A difficult book to categorize into any particular genre, The Starboard Sea is at heart a mystery and a bit of romance, but it also churns with some coming-of-age and coming-to-terms elements. Dermont has created a complex parable on the nature of love and passion. The summer of 1987 is the year
of damaged goods: record-high AIDS, Oliver North and paper shredders.
Demountís vulnerable hero, Jason Prosper,
has just gotten himself banished from Kensington Prep and is about to start his senior year at the Bellingham Academy. Jason will be joining a select group of students who have been kicked out of better schools for stealing, having sex, or smoking weed, ďrich kids who had gotten caught and been given a second chance.Ē Jasonís father--who seems to want to shift the blame for his life's mistakes onto both his sons--is of the opinion that prestigious Bellingham
offers a sanctuary with minimal regulations and valuable lessons to these kids in need.
New England boarding schools are notoriously small, incestuous worlds, but everyone is sure that Bellingham is the one to most likely to give safe harbor to disgraced young Jason, who is still reeling after the sudden suicide of his best
friend, Cal. From an absence of light to a prickling concealment, Jasonís
existence has become ďa rough and painful mask.Ē For months, Jason had looked
upon trim, athletic Cal as the more experienced guy, the one most likely to defy convention. Jason was happy to experience his life as an extension of Cal's, and he
still harbors dreams of the two of them recreating Magellanís voyage, even sailing as far down South as Tierra del
Jasonís guilt over Cal's death drives The Starboard Sea. A young man with a genius for tying and untying knots, Jason mostly runs around wearing shoes without socks, picking stars out of the sky. When a boating accident nearly kills Race, a fellow crewmate, the incident shakes Jasonís confidence, convincing him that he
is a failure and a danger. In a world where thereís little privacy and where retaliatory hazing is quite common, Jason is reluctant to face the truth of what happened that last time he and Cal sailed together.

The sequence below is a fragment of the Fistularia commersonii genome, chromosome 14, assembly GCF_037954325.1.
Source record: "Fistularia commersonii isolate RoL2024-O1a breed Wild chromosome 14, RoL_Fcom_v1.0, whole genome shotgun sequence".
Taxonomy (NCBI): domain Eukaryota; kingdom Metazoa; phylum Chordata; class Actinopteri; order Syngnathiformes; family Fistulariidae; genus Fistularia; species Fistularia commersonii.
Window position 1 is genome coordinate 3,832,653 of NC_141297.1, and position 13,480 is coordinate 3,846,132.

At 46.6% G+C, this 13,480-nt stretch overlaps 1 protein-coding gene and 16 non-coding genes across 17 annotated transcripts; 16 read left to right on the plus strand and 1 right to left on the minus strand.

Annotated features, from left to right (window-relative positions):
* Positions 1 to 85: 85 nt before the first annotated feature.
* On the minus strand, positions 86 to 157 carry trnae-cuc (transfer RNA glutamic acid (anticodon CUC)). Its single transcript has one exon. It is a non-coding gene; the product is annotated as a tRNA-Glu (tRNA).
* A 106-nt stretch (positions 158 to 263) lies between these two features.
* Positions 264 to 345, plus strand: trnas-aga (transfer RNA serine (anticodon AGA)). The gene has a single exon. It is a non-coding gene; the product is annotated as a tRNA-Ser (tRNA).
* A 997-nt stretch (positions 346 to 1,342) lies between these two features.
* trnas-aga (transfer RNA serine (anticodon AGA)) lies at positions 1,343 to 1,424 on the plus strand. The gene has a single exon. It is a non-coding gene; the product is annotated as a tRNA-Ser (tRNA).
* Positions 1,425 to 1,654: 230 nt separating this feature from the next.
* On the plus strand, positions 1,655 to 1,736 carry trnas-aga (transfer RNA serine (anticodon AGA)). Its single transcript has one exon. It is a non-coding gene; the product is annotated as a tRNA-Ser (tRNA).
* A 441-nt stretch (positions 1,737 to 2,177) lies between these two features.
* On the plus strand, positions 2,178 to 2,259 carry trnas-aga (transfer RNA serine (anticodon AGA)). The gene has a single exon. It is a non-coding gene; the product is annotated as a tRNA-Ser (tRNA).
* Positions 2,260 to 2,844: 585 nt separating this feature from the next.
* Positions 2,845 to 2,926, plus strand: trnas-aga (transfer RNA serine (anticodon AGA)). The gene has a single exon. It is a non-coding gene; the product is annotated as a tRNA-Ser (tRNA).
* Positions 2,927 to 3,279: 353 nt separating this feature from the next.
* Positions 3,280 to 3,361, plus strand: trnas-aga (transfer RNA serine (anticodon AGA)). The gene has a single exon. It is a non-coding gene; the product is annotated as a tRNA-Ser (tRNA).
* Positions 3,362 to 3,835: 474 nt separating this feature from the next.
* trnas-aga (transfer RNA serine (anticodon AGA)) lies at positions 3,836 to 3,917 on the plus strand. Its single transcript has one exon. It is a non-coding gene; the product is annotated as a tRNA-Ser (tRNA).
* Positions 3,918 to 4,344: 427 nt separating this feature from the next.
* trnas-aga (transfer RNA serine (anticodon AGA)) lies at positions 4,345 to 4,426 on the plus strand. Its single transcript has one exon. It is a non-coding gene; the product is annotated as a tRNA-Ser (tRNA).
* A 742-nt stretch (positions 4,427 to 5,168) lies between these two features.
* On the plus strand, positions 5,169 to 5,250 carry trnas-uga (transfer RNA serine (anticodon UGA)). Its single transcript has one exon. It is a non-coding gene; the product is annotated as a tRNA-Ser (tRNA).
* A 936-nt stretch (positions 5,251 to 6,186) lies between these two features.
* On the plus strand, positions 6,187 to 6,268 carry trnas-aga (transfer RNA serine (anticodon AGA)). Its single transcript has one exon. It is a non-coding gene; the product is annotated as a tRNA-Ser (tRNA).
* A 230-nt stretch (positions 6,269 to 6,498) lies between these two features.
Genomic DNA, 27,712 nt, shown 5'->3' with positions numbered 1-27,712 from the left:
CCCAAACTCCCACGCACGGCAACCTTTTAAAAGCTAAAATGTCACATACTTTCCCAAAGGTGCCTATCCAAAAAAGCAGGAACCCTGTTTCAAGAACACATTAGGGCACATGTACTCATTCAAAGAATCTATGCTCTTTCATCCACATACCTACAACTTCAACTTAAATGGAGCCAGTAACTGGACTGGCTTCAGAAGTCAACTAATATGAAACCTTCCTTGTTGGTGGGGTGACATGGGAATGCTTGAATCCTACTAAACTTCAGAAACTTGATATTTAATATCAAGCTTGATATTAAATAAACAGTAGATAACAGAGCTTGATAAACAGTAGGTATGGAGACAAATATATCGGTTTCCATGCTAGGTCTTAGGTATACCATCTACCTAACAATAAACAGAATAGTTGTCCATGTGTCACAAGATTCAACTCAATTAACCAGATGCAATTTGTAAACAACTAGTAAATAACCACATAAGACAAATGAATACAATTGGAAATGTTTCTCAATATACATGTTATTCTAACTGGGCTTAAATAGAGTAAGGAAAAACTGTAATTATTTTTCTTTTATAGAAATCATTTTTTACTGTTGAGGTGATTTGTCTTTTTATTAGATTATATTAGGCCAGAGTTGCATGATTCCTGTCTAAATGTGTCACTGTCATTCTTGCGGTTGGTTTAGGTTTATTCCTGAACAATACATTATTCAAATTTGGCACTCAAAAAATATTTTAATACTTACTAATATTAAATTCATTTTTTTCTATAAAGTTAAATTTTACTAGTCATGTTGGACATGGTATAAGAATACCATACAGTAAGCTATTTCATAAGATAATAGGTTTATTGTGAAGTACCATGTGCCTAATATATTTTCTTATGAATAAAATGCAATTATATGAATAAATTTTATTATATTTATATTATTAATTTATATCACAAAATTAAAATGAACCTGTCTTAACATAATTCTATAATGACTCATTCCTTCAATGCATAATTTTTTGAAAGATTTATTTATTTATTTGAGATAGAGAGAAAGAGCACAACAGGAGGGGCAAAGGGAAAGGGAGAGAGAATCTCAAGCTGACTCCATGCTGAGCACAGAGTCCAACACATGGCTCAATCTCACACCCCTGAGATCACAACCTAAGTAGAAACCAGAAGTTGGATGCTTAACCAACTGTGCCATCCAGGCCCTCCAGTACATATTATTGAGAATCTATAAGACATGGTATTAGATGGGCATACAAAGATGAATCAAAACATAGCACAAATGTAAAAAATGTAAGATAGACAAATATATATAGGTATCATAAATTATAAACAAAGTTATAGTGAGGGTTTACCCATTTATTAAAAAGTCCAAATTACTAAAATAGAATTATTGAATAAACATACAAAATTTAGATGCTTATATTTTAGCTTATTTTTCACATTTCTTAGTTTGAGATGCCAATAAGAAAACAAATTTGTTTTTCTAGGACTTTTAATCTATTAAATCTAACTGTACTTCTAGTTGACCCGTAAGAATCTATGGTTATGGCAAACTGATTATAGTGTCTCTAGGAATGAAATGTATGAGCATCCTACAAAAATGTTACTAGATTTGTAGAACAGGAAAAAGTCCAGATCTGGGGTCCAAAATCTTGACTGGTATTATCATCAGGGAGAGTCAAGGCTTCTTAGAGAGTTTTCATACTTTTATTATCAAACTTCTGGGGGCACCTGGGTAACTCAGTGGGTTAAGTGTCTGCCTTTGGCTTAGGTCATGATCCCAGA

Instead, Jason hides behind his growing love for delicate Aiden, a girl with a collection of Fred Astaireís shoes and a past that is strangely calibrated to his own: ďI thought of Aiden as a kind of second chance, a distraction from Cal.Ē The two share gentle nighttime confidences, and like Cal, Aiden soon becomes Jason's "mythical, faithful companion." Jason knows thereís something unspoken holding them close, a strange serendipity that has brought them together.
The other boys--Tazewell, Kriffo, Race, and Stuyvie--have branded Aiden as a homicidal maniac and a slut. In their minds, sheís broken every taboo.
Although set in the past, Dermont's novel holds up a mirror, contrasting the inherent claustrophobia of life in boarding school with the oceanís wild freedom. The tale has a subtle irony, reinforcing the notions of teenage frustration, the privileged demands of family, and the need to fit in to a world where sexuality is still considered taboo. Reluctant to pull apart the loose mess of his life, Jason finds himself at loggerheads with Race. Sensing his friendís animosity, he doesnít see Race's unpredictability and the lengths that he and the school dean will go to cover up any whiff of scandal.
From fluid descriptions of the sea to those who inhabit it, the balance of power shifts as secrets are revealed and Jason moves on, learning to confess to his waves of remorse
and discovering a new comfort and wisdom in his beloved memories of Cal.